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Steve Landeen, Deseret News

Tree pollen affecting people with allergies earlier this year

By Nkoyo Iyamba and Viviane Vo-Duc | Posted - Mar. 7, 2014 at 8:41 p.m.


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SALT LAKE CITY — Itchy, watery eyes, sneezing, a runny nose and even eye swelling all are allergy symptoms. And for many people will allergies, the suffering started a little sooner than usual this year.

Spring officially begins March 20, but the warm weather fooled the trees into thinking spring has sprung.

At the Rocky Mountain Allergy, Asthma and Immunology clinic in Layton, the staff has received more calls than usual from allergy patients in the past two weeks.

“What's happened this year is we haven't had that snowfall,” said clinic staffer Dr. Douglas Jones.

Isaac Smith has been suffering with allergies for years, and his symptoms are year-round because he has indoor and outdoor allergies.

“I should be bubble boy,” he said with a laugh.

Smith is allergic to trees, grass, weeds, molds and cats. But dealing with the symptoms is no laughing matter. It can be very challenging and frustrating.

“If you don’t sleep (well), then you are kind of irritable the rest of the day. Then functioning throughout the day, trying to breathe makes very normal activities and day-to-day activities very frustrating sometimes,” he said.

Barbara Madsen has been suffering from all kinds of allergies for about 30 years, and sometimes the symptoms are so bad, she said, that it’s hard to function.

“There are times when it’s been so difficult I felt I almost had to go to the hospital, not because I had a hard time breathing, but because the fatigue was about to make me faint,” Madsen said.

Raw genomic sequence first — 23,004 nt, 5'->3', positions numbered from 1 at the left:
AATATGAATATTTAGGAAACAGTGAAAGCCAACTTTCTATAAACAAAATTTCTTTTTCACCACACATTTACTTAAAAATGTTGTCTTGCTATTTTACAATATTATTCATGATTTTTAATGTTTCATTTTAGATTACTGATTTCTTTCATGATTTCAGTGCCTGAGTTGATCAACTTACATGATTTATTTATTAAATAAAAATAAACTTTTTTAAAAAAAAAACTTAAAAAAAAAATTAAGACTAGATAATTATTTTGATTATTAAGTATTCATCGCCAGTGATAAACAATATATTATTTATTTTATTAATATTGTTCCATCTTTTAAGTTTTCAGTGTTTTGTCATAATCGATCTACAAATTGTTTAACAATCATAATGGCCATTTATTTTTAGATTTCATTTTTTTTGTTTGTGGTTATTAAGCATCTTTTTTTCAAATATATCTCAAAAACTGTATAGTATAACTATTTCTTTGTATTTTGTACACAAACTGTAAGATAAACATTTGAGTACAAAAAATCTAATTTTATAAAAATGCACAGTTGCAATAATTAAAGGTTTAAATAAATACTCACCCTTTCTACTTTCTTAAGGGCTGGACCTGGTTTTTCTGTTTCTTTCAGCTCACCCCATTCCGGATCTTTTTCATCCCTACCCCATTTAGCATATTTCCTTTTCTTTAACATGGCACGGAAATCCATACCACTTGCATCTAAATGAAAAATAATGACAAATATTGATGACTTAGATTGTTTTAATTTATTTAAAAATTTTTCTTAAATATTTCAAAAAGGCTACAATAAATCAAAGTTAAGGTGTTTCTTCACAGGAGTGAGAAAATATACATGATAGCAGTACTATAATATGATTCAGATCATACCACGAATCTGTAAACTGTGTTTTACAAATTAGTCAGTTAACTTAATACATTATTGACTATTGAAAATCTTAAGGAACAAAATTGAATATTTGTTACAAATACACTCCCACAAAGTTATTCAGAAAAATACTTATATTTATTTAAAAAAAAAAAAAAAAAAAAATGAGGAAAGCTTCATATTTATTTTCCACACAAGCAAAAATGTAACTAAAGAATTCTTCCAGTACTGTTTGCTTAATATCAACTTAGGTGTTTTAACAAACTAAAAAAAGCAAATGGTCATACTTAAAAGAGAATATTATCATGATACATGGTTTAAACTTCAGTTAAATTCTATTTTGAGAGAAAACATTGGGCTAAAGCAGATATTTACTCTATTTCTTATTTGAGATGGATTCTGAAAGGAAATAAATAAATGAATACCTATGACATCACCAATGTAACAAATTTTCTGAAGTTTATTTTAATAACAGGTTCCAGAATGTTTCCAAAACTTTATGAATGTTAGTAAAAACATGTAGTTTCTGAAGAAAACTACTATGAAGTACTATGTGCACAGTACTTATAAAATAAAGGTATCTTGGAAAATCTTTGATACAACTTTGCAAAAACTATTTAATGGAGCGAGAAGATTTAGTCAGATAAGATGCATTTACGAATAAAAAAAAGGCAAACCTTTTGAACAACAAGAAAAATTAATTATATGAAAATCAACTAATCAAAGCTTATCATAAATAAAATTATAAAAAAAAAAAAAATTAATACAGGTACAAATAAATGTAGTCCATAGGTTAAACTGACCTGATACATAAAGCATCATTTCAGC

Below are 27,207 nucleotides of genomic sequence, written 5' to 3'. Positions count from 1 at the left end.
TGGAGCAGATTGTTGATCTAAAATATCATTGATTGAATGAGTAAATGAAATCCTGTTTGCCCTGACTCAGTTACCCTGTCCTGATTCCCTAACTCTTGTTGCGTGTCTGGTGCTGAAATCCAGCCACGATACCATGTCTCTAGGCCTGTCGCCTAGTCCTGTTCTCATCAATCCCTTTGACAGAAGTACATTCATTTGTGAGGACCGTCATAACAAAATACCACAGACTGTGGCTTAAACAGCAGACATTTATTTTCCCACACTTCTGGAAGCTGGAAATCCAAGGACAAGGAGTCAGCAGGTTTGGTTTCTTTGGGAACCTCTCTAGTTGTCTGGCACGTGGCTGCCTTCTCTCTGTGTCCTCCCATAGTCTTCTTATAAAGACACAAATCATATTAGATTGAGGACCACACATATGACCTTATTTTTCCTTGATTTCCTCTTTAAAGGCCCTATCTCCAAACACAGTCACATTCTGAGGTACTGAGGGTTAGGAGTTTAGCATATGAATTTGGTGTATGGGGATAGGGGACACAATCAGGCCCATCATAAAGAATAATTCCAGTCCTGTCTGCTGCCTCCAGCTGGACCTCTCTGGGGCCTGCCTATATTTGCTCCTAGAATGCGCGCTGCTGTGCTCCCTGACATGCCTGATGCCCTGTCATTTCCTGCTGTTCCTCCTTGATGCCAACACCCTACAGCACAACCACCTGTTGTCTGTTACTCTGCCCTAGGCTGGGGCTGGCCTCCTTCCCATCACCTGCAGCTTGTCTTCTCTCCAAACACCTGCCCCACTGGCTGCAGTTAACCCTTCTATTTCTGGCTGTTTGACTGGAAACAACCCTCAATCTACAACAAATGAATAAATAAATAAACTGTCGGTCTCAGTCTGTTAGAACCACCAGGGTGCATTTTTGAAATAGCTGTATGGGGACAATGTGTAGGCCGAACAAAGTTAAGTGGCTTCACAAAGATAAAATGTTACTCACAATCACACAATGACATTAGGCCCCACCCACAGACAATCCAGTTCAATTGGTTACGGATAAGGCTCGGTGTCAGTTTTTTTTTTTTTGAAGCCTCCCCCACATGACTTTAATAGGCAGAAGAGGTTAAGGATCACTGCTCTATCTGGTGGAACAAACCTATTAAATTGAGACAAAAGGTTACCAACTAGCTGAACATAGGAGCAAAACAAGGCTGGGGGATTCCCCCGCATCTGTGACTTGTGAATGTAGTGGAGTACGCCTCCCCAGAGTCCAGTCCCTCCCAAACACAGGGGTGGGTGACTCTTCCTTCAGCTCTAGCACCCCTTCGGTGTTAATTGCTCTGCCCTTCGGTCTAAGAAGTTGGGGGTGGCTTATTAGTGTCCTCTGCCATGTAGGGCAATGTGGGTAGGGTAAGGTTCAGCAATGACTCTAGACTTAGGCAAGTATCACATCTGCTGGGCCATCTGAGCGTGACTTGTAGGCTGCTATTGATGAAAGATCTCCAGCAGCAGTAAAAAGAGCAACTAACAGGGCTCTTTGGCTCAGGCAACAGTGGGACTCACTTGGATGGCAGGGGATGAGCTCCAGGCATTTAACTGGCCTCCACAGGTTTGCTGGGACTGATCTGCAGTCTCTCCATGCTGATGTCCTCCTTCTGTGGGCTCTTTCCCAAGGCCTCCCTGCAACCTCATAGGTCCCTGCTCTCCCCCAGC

Smith and Madsen tried to treat their symptoms with over-the-counter medications, but that didn’t make much of a difference in their symptoms. Both are now receiving allergy shots to change the way their body reacts to allergens.


For those people who are severely affected by it, it affects their quality of life, sleeping at night, daytime activities. Some patients are even not able to work.

–Alan Bitner, allergist


“I’m doing a five-week cluster, where I come get three shots,” Smith said.

Madsen was put on a five-year program and is hoping the shots will end this summer.

“I come in here and get a shot,” she said. “In the beginning, it’s about every week, and then it tapers off to once every other week, and then once a month for a year. Then the formula is recalculated, and then we start over again.”

The shots actually change the immune system and make a person less allergic, potentially non-allergic, Jones said.

“We get great symptom control,” he said. “It changes the underlying problem instead of just putting a Band-Aid on it and hiding the symptoms.”

While most allergies aren’t life-threatening, they can make life miserable, said Alan Bitner, an allergist with Intermountain Healthcare.

“For those people who are severely affected by it, it affects their quality of life, sleeping at night, daytime activities. Some patients are even not able to work,” Bitner said.

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